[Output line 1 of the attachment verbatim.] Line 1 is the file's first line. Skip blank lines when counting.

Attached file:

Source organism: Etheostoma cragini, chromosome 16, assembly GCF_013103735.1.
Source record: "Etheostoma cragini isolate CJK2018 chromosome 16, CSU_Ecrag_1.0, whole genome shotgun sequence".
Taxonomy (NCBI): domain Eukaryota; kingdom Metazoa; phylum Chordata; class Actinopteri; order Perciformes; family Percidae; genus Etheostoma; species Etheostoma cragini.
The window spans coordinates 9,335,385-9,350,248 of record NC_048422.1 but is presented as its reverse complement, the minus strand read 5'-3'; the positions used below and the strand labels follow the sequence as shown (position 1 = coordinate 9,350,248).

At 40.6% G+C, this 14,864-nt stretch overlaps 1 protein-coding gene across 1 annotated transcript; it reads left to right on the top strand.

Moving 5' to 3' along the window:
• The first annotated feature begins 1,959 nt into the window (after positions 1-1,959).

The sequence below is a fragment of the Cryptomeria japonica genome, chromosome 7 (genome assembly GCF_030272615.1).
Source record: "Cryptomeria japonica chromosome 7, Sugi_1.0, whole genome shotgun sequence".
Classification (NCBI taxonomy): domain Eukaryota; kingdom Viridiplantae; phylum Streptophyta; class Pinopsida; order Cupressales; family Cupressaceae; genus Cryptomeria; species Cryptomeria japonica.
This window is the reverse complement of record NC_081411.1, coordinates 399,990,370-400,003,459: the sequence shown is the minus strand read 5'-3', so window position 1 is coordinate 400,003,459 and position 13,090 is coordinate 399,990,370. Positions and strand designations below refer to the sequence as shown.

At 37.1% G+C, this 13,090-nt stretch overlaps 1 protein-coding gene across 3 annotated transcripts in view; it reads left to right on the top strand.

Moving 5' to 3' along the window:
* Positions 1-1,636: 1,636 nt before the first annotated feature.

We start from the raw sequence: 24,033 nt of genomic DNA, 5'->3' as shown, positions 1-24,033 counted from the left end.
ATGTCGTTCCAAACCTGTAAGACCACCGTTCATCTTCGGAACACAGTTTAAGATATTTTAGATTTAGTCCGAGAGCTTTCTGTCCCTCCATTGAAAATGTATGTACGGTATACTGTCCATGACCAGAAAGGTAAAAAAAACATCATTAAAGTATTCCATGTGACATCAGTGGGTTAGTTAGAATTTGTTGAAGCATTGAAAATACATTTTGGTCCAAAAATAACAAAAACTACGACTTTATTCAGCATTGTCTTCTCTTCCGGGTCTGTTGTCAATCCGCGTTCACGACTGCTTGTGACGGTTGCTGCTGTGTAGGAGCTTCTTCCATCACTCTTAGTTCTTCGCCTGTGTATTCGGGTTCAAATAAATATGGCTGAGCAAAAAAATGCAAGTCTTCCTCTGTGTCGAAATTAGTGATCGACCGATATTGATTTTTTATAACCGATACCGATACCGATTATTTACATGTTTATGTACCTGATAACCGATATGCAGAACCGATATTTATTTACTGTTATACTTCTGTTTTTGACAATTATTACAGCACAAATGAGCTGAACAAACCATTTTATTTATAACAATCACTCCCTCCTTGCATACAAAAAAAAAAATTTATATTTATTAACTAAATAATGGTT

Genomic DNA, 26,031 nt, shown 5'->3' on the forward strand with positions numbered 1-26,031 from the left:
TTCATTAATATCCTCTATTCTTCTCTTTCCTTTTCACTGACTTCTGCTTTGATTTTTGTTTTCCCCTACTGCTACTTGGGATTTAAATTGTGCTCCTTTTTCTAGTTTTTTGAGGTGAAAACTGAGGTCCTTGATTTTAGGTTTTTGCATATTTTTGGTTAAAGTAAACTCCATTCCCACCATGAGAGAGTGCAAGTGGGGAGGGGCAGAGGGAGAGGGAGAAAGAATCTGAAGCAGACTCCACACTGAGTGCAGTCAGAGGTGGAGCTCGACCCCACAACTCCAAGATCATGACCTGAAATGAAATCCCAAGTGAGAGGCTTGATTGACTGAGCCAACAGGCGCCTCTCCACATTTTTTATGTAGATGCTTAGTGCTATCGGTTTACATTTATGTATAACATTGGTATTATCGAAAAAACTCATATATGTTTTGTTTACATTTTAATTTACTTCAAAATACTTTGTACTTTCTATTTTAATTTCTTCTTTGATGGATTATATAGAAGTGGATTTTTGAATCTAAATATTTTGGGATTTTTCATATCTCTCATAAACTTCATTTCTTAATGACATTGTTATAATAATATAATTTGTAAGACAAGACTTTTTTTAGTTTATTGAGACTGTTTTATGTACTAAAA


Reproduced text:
Source organism: Etheostoma cragini, chromosome 16, assembly GCF_013103735.1.